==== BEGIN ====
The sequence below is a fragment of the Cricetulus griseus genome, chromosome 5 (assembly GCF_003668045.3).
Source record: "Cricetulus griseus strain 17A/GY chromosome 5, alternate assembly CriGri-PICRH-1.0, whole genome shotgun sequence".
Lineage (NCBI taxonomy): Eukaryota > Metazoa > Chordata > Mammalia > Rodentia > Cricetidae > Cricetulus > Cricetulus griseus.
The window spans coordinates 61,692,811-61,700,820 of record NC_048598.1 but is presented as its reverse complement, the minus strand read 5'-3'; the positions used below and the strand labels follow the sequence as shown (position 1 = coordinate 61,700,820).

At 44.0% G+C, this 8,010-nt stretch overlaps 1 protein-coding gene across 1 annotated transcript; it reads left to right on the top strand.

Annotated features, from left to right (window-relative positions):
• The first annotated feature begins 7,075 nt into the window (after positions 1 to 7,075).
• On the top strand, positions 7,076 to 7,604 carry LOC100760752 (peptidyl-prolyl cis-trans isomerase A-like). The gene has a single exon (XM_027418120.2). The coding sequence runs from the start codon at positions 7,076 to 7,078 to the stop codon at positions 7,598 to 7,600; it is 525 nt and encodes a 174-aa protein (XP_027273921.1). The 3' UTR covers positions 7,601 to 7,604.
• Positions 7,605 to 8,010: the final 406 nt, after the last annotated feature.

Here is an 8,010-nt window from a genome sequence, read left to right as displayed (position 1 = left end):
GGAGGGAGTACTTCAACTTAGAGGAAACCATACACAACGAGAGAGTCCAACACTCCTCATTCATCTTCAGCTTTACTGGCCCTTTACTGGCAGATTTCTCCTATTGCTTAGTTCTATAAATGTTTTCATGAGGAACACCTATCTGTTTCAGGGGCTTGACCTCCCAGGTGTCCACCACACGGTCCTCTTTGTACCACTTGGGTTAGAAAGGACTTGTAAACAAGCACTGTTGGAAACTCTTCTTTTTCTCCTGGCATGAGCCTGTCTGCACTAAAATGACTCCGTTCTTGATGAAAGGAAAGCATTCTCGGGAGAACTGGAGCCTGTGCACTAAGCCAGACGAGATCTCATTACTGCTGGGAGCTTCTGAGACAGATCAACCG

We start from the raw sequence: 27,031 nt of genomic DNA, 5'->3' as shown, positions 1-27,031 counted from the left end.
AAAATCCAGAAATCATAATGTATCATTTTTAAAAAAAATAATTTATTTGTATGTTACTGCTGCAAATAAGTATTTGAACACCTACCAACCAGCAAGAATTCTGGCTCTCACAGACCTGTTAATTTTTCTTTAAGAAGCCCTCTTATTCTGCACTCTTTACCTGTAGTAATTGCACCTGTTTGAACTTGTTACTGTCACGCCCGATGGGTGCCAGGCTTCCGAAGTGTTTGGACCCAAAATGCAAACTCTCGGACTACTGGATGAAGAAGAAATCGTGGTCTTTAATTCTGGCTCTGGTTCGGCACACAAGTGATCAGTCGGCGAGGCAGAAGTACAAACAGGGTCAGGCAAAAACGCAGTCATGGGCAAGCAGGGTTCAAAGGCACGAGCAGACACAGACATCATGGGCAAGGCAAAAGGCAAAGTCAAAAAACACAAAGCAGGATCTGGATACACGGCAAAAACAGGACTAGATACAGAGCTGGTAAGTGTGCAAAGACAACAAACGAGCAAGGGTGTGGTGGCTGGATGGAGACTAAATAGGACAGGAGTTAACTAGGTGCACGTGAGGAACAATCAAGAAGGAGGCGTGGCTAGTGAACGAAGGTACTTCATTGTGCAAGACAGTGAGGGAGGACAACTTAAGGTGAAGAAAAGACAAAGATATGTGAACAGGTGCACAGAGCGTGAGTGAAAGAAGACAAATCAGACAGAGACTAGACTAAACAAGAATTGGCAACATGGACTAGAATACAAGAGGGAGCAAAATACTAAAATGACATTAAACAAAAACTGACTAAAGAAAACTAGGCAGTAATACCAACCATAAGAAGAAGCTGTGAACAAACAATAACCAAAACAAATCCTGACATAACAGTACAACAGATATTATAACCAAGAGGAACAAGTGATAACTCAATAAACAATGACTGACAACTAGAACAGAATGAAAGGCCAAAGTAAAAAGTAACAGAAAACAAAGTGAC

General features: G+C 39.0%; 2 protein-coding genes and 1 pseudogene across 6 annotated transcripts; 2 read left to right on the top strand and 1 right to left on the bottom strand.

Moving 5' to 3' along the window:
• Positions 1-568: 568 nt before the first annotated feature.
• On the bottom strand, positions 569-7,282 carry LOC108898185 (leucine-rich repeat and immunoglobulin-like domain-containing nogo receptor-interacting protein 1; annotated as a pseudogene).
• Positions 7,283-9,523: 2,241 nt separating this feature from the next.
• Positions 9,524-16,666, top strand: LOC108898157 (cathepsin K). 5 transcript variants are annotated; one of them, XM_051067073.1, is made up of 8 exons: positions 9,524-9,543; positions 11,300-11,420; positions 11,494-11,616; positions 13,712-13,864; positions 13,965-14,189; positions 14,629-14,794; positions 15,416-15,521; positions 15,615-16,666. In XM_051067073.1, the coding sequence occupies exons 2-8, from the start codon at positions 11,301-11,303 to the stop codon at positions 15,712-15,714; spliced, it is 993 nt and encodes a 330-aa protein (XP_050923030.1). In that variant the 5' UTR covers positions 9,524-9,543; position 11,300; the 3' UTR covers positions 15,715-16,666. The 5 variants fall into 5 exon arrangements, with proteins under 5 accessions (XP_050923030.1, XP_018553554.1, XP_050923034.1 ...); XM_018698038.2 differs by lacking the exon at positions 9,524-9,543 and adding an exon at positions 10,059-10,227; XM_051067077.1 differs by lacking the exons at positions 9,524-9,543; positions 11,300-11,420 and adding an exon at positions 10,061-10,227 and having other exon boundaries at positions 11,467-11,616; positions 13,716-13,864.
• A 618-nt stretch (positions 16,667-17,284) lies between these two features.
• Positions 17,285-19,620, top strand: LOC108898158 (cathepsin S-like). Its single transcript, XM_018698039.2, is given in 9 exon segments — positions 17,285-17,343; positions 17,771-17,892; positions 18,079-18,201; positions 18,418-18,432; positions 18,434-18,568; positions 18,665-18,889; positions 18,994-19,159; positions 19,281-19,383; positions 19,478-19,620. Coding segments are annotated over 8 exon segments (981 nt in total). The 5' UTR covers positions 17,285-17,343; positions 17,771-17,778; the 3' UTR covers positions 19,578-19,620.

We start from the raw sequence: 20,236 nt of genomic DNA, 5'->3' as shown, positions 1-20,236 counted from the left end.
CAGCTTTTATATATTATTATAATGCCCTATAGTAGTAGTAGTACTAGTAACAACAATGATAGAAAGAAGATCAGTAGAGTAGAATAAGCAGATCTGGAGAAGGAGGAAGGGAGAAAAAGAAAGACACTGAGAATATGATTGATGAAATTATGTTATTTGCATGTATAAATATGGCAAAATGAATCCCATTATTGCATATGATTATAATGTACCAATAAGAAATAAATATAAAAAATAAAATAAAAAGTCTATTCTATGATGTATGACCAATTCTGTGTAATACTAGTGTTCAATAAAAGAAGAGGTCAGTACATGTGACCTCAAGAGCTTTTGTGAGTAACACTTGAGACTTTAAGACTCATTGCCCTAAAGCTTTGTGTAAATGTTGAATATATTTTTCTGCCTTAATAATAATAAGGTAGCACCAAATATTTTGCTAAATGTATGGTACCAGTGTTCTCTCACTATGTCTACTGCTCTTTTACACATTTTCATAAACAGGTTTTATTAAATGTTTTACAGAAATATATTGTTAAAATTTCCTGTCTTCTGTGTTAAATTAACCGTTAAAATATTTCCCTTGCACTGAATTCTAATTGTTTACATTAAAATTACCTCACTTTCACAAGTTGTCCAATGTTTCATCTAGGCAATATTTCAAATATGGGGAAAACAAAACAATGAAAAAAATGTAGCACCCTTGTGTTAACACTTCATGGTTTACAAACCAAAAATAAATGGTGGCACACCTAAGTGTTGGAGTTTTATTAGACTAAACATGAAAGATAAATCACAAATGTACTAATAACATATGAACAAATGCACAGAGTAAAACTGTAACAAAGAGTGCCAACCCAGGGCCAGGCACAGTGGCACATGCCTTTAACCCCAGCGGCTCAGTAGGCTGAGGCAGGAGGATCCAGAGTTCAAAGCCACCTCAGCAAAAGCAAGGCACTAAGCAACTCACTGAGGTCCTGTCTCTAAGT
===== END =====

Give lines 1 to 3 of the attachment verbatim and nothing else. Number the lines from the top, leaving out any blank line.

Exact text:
The sequence below is a fragment of the Cricetulus griseus genome, chromosome 5 (assembly GCF_003668045.3).
Source record: "Cricetulus griseus strain 17A/GY chromosome 5, alternate assembly CriGri-PICRH-1.0, whole genome shotgun sequence".
Lineage (NCBI taxonomy): Eukaryota > Metazoa > Chordata > Mammalia > Rodentia > Cricetidae > Cricetulus > Cricetulus griseus.